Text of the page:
WEST HARTFORD--Xavier Rosa is stuck. The fourth-grader at Braeburn Elementary School knows that five is not a factor of 57-he got the question right on his homework assignment. And he knows that any number that ends in five is divisible by five. But his teacher, Michele Cashman, presses him to remember what the other half of the rule is, asking him how many cents he would have if he had two nickels.

    "Ten," he says.

    "So, what's in the one's place?"

    Bonnie Brown, Creative Commons

    Today is Connecticut Association of Boards of Education day at the state Capitol.  Some 200 school board members, students, and teachers will spend the day talking with state lawmakers about their concerns and their legislative agenda.  Joining us is Patrice McCarthy, Deputy Director and General Counsel of The Connecticut Association of Boards of Education. 

    FrankJuarez / Creative Commons

    Leadership in school districts is more important than ever before – as schools struggle to fulfill local educational needs, while paying close attention to edicts from the federal government.  

    Then, of course, there’s the job of finding the money to do it all…while dealing with politics, parents and issues of student achievement which may not all be under your control. 

    Today, where we live, we’ll look at the job of superintendent, and ask what it takes to find the right leader in the schools to run your “race to the top.”

    Emerging Adults

    Feb 28, 2011
    archie4oz, creative commons

    Step aside “quarter life crisis” -  there’s a new term for 20-somethings in that transition phase of their lives.  He calls it “emerging adulthood”

    Dr. Jeffrey Arnett claims that in the past half century, the experience of people aged 18 to 29 has changed dramatically - at least in some societies.

    Most young people now postpone marriage and parenthood until at least their late twenties, and spend their late teens through their mid-20s in self-focused exploration, trying out different possibilities in love and work.

    woodleywonderworks, creative commons

    Governor Malloy is pushing to increase the minimum age for kindergarten, hoping to close the achievement gap and raise test scores.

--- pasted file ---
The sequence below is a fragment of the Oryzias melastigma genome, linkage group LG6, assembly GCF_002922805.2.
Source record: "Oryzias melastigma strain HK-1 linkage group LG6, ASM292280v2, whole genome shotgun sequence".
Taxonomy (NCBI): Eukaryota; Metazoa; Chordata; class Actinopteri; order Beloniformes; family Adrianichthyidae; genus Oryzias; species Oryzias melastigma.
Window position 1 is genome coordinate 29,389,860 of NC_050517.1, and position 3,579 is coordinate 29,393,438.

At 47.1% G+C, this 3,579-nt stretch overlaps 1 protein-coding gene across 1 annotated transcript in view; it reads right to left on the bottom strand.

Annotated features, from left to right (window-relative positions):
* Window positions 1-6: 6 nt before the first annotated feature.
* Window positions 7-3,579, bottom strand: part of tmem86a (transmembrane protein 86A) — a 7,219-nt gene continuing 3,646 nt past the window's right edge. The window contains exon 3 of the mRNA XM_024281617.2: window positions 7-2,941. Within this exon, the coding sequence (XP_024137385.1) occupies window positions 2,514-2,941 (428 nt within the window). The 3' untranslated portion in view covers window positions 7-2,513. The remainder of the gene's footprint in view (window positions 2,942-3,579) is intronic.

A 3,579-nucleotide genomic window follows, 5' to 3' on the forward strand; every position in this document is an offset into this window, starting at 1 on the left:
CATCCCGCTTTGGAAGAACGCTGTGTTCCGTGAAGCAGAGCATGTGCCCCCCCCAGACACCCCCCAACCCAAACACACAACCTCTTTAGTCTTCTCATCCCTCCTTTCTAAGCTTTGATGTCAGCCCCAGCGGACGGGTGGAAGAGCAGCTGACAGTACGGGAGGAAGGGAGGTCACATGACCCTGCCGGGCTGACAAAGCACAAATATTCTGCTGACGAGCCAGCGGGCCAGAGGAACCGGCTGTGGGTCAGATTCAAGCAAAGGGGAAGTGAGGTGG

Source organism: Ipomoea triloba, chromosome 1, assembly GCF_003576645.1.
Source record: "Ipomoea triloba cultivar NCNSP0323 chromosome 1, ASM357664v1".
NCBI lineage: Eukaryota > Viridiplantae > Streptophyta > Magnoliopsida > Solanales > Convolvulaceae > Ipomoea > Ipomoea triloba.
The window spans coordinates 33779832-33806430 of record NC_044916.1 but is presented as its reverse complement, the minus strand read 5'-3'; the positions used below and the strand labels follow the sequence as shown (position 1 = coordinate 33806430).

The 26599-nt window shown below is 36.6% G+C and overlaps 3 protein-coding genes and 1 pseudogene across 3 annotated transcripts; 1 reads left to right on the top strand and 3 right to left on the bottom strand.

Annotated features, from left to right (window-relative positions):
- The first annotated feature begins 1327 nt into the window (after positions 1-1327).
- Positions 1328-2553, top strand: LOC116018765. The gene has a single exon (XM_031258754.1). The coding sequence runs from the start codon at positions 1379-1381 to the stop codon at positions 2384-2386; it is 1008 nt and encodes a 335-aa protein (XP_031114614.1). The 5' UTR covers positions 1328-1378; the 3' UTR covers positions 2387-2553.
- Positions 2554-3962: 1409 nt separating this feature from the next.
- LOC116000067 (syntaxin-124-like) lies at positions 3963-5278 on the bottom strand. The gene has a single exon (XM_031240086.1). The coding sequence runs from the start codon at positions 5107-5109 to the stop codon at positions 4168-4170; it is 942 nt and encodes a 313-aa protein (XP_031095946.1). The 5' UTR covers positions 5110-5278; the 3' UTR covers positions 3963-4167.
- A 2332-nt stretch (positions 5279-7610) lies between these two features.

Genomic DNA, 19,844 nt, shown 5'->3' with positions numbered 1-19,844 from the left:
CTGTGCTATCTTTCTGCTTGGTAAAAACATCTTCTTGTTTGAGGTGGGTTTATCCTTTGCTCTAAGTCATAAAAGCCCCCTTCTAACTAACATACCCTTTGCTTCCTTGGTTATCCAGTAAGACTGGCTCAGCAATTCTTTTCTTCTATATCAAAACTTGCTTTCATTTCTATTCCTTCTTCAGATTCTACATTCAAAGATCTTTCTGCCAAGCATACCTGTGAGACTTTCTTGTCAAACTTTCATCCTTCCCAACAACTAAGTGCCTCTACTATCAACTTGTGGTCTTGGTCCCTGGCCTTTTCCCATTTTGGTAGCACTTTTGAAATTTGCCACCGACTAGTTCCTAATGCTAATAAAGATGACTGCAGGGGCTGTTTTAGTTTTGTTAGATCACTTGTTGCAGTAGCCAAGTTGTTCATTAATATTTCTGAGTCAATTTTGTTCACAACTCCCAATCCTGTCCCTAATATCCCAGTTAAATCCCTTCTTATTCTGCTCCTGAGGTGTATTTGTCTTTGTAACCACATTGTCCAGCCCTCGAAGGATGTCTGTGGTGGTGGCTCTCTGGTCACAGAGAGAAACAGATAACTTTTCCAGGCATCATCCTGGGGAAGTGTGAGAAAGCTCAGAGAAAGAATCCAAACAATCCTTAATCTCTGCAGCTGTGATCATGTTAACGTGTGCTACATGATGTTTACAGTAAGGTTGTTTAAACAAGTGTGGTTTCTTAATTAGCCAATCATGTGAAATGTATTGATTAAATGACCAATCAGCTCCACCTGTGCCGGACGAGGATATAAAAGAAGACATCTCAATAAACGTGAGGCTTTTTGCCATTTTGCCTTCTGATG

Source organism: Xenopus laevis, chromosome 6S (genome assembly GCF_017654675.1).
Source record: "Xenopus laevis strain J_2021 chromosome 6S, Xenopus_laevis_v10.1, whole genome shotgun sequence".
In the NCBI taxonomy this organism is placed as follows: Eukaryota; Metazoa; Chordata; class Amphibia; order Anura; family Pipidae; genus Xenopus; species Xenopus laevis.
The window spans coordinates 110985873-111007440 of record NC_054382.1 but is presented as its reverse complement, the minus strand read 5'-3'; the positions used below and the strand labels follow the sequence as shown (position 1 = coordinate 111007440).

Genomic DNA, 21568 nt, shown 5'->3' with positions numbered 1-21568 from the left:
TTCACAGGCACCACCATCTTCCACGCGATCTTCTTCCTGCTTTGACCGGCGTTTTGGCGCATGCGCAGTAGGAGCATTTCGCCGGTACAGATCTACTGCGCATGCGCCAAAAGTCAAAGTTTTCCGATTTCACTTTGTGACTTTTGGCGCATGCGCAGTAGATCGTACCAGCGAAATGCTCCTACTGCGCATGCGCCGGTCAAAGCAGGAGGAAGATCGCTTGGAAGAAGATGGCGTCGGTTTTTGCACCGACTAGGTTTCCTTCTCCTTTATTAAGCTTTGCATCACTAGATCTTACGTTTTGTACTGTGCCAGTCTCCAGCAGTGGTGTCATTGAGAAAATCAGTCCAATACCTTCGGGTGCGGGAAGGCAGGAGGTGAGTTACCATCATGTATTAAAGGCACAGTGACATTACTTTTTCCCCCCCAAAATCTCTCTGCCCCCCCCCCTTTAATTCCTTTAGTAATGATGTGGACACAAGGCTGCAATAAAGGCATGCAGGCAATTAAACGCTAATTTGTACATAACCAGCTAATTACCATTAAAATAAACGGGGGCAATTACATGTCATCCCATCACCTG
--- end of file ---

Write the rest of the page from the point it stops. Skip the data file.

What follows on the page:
The state's plan is simple. To enter kindergarten, a child would need to turn 5 by October first...rather than the current date of January 1. The bill would also keep 7-year-olds out of kindergarten. It means more kids are closer to the same age- something that would make sense for a lot of schools.

    Record-setting snowfall, sub-zero temperatures and treacherous travel conditions have meant plenty of missed school days this year.  Educators are worried that lost classroom time may affect preparation for standardized tests. 

    State Department of Education spokesman Tom Murphy says he’s seen school closings, late openings and early dismissals in other years, "but this is really beyond what we’ve seen ever.  And it couldn’t happen at a worse time in our high schools, when we have our end of course exams" 

    Eastern Washington University, Flickr Creative Commons

    In his State of the Union address, President Obama called on higher education to reinstate the Reserve Officer Training Corps on college campuses. Many elite colleges and universities haven't had ROTC chapters since the late 1960s. But the end of Don’t Ask Don’t Tell could open the door. Most undergraduates at Yale University think its a good idea. 

    Yale student Katherine Miller says President Obama’s message is clear. The military is becoming more inclusive. And that  means she’ll be able to pursue her dream of a career in uniform. 

    A is for Admission

    Jan 24, 2011

    A former admissions officer at Dartmouth College reveals how the world's most highly selective schools really make their decisions.

    Credit Greg Verdino/Flickr Creative Commons

    It’s commencement weekend for many colleges and universities in Connecticut. Among them is Wesleyan University in Middletown, where there’s been a lot of talk this year about a subject that’s often buried in a culture of silence: campus sexual assault.

    In the first of a series of stories on the issue, WNPR’s Diane Orson reports on how the university judicial process handled the case of a 2010 graduating senior named Eve, who’s asked that we not use her last name.